Pretty much.

    August 23, 2020

    ‘No Body of Men:’ A militia movement, recast, takes to the streets of North Idaho

    “This has been just the gasoline on the fire for civil war. If it’s coming, North Idaho is the heart of the new confederacy.”-Rebecca Schroeder

    Rebecca Schroeder, Idaho progressive activist, has gone into hiding with her 13-year-old because of death threats from the right-wing extremists in Northern Idaho.
    To understand these gatherings, where they came from, and their ramifications, the Statesman interviewed local officials and residents of Coeur d’Alene and Sandpoint, as well as experts studying the militia movement and representatives from human rights groups. Every militia group the Statesman reached out to declined to comment for this story, except for the Seven Bravo 3% Militia. Seven Bravo’s leader, Ron Korn, said the recent gatherings have led to a “huge influx of people finally wanting to get involved” in the militia movement.

    For North Idaho residents like Schroeder, who have watched warily as armed militia groups gain a foothold in their town, the area’s history — the leveled Aryan Nations compound lies just seven miles from Coeur d’Alene — doesn’t feel so far away.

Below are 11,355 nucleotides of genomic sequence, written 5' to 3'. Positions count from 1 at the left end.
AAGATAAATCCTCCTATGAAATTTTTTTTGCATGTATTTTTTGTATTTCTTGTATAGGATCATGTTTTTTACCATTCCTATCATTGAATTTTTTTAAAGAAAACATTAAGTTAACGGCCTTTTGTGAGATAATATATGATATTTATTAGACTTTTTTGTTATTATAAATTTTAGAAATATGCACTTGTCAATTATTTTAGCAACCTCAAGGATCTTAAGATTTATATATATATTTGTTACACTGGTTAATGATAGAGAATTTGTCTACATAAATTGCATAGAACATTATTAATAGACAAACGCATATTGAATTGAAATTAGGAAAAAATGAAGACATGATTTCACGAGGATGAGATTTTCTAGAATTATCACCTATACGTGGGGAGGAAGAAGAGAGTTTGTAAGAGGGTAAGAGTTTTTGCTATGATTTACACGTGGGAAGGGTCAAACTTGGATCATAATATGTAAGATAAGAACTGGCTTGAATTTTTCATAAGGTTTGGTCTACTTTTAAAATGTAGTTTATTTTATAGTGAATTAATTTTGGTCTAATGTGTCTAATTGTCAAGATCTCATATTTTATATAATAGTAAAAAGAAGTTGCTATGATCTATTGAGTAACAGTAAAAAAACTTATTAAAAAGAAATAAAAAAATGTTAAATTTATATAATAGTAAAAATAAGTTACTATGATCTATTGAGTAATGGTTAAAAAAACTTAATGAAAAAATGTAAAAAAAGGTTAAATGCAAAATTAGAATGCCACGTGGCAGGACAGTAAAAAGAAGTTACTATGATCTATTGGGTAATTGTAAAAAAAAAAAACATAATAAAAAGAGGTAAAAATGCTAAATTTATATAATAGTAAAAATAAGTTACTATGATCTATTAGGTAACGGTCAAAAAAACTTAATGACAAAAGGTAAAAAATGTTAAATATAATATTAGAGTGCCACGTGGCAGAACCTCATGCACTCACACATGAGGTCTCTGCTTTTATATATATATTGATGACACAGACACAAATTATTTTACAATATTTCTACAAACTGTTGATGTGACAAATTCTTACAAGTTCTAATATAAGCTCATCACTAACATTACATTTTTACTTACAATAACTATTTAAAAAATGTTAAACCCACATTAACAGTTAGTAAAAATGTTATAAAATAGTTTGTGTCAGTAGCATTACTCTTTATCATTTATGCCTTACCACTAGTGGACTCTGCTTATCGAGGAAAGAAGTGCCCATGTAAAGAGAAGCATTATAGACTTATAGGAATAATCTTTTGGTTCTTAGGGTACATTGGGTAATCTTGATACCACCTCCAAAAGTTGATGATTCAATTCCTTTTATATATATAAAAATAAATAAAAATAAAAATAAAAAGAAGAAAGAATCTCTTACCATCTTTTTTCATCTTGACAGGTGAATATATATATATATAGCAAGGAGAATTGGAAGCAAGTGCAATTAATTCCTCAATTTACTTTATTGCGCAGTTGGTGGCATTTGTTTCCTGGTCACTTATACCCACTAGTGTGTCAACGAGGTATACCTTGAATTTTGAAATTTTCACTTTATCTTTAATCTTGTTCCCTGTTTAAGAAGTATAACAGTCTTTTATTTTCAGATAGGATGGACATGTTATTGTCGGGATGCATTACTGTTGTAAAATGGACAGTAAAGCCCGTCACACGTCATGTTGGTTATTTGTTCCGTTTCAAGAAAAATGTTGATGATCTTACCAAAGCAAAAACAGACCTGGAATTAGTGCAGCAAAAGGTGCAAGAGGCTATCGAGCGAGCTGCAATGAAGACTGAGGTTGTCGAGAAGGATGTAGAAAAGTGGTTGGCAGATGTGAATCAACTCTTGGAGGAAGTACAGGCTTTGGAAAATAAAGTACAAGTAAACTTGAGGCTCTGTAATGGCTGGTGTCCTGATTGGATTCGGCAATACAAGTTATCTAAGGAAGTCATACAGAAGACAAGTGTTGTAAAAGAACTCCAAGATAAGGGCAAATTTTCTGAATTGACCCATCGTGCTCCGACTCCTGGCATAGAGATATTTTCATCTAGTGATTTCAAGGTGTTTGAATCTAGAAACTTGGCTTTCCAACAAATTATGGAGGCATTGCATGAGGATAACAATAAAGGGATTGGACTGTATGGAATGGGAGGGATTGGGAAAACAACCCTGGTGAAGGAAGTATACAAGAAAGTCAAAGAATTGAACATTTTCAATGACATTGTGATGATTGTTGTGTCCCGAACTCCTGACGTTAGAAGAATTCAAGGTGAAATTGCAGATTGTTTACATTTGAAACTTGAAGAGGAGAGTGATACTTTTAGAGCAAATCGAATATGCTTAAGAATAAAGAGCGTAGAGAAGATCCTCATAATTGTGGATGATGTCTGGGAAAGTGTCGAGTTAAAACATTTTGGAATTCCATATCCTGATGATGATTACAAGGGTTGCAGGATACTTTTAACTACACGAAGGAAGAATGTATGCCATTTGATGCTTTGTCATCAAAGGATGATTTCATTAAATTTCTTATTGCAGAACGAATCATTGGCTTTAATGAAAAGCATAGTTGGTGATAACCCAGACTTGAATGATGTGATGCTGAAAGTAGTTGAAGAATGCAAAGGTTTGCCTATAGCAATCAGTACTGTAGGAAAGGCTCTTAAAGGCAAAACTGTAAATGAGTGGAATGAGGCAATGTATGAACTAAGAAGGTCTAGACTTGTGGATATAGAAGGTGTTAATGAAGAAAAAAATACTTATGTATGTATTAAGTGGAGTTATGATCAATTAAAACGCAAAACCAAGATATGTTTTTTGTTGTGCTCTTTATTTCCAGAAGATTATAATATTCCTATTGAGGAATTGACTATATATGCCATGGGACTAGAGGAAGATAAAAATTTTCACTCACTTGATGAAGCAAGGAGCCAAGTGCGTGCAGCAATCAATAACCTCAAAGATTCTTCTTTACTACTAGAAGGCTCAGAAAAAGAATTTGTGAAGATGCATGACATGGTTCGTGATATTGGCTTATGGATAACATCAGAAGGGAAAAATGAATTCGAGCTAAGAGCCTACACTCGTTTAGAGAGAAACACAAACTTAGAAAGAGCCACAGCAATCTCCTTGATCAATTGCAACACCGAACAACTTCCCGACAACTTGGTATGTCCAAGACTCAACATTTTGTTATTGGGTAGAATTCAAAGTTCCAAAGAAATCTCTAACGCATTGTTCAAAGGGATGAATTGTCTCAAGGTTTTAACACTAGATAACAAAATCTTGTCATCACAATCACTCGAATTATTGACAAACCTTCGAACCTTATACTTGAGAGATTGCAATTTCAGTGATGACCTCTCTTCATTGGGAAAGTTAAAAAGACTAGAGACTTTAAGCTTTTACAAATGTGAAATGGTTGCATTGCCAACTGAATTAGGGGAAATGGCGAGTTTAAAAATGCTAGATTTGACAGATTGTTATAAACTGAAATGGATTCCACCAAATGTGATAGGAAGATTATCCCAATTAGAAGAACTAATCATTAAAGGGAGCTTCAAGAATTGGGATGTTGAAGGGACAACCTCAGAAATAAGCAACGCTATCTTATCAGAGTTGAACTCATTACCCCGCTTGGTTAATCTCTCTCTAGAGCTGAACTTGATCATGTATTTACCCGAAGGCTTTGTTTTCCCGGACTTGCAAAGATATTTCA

“They have been calling for a civil war for a long time. I mean, this is a perfect excuse. The Black Lives Matter protests layered in with the COVID pandemic and the restrictions placed on movement and masking and things like that in our community,” Schroeder said.

    When Rebecca Schroeder reported the increase in death threats — she estimates she’s blocked 1,000 people on Facebook in the past month — to the police department and to various levels of leadership in the city, she received no offer of protection.

    “I needed to get the hell out of town,” she said. “There wasn’t anyone in local leadership who was going to hold these folks accountable.”

    Schroeder says combating right-wing extremism in North Idaho could be like firing at a shifting target.

    “Because it’s hidden under this guise of ‘patriotism,’ and it kind of co-opted that word and that identity, it’s much more difficult to single out and oppose those folks,” Schroeder said.

    For (one resident), who previously hoped to retire in Coeur d’Alene, the recent trend toward open right-wing extremism has also become untenable. After events this summer, he no longer wants his granddaughter to visit. He plans to sell his house and leave town for good as soon as possible.

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